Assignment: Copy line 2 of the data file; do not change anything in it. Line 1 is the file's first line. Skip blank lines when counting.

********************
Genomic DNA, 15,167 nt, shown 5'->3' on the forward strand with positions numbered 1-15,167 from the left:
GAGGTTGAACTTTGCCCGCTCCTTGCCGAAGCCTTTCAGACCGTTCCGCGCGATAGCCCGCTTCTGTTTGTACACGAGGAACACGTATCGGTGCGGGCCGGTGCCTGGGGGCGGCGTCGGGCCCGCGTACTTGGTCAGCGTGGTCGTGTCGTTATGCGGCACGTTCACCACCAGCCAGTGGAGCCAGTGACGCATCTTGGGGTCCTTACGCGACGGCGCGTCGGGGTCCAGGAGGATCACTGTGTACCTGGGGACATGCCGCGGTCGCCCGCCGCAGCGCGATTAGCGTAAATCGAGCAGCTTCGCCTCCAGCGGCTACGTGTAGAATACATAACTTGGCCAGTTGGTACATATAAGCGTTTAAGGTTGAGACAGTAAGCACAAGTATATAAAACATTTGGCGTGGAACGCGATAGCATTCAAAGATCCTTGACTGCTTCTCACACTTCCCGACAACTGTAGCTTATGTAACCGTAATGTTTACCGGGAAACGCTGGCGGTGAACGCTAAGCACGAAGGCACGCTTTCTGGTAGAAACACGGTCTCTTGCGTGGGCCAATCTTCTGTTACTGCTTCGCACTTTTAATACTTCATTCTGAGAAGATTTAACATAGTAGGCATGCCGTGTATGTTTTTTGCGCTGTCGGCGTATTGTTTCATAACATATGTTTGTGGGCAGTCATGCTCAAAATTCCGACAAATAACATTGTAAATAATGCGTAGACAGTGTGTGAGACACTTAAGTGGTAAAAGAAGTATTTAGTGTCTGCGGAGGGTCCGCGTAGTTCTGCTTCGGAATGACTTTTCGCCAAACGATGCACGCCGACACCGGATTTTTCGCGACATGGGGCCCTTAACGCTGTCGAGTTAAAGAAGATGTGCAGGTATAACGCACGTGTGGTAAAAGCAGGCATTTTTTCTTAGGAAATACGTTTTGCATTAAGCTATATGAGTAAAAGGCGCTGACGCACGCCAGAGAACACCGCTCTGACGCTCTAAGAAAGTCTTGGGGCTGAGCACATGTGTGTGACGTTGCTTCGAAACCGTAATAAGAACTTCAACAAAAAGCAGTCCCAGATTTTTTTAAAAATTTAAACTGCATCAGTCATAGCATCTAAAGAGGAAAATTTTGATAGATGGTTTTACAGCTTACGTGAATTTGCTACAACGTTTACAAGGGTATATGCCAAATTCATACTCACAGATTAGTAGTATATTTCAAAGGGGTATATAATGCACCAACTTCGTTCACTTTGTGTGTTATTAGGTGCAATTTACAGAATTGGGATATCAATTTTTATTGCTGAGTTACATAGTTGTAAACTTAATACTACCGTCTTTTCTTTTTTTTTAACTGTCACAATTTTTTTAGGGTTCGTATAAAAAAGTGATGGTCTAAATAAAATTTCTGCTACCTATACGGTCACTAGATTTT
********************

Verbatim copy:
GAGGTTGAACTTTGCCCGCTCCTTGCCGAAGCCTTTCAGACCGTTCCGCGCGATAGCCCGCTTCTGTTTGTACACGAGGAACACGTATCGGTGCGGGCCGGTGCCTGGGGGCGGCGTCGGGCCCGCGTACTTGGTCAGCGTGGTCGTGTCGTTATGCGGCACGTTCACCACCAGCCAGTGGAGCCAGTGACGCATCTTGGGGTCCTTACGCGACGGCGCGTCGGGGTCCAGGAGGATCACTGTGTACCTGGGGACATGCCGCGGTCGCCCGCCGCAGCGCGATTAGCGTAAATCGAGCAGCTTCGCCTCCAGCGGCTACGTGTAGAATACATAACTTGGCCAGTTGGTACATATAAGCGTTTAAGGTTGAGACAGTAAGCACAAGTATATAAAACATTTGGCGTGGAACGCGATAGCATTCAAAGATCCTTGACTGCTTCTCACACTTCCCGACAACTGTAGCTTATGTAACCGTAATGTTTACCGGGAAACGCTGGCGGTGAACGCTAAGCACGAAGGCACGCTTTCTGGTAGAAACACGGTCTCTTGCGTGGGCCAATCTTCTGTTACTGCTTCGCACTTTTAATACTTCATTCTGAGAAGATTTAACATAGTAGGCATGCCGTGTATGTTTTTTGCGCTGTCGGCGTATTGTTTCATAACATATGTTTGTGGGCAGTCATGCTCAAAATTCCGACAAATAACATTGTAAATAATGCGTAGACAGTGTGTGAGACACTTAAGTGGTAAAAGAAGTATTTAGTGTCTGCGGAGGGTCCGCGTAGTTCTGCTTCGGAATGACTTTTCGCCAAACGATGCACGCCGACACCGGATTTTTCGCGACATGGGGCCCTTAACGCTGTCGAGTTAAAGAAGATGTGCAGGTATAACGCACGTGTGGTAAAAGCAGGCATTTTTTCTTAGGAAATACGTTTTGCATTAAGCTATATGAGTAAAAGGCGCTGACGCACGCCAGAGAACACCGCTCTGACGCTCTAAGAAAGTCTTGGGGCTGAGCACATGTGTGTGACGTTGCTTCGAAACCGTAATAAGAACTTCAACAAAAAGCAGTCCCAGATTTTTTTAAAAATTTAAACTGCATCAGTCATAGCATCTAAAGAGGAAAATTTTGATAGATGGTTTTACAGCTTACGTGAATTTGCTACAACGTTTACAAGGGTATATGCCAAATTCATACTCACAGATTAGTAGTATATTTCAAAGGGGTATATAATGCACCAACTTCGTTCACTTTGTGTGTTATTAGGTGCAATTTACAGAATTGGGATATCAATTTTTATTGCTGAGTTACATAGTTGTAAACTTAATACTACCGTCTTTTCTTTTTTTTTAACTGTCACAATTTTTTTAGGGTTCGTATAAAAAAGTGATGGTCTAAATAAAATTTCTGCTACCTATACGGTCACTAGATTTT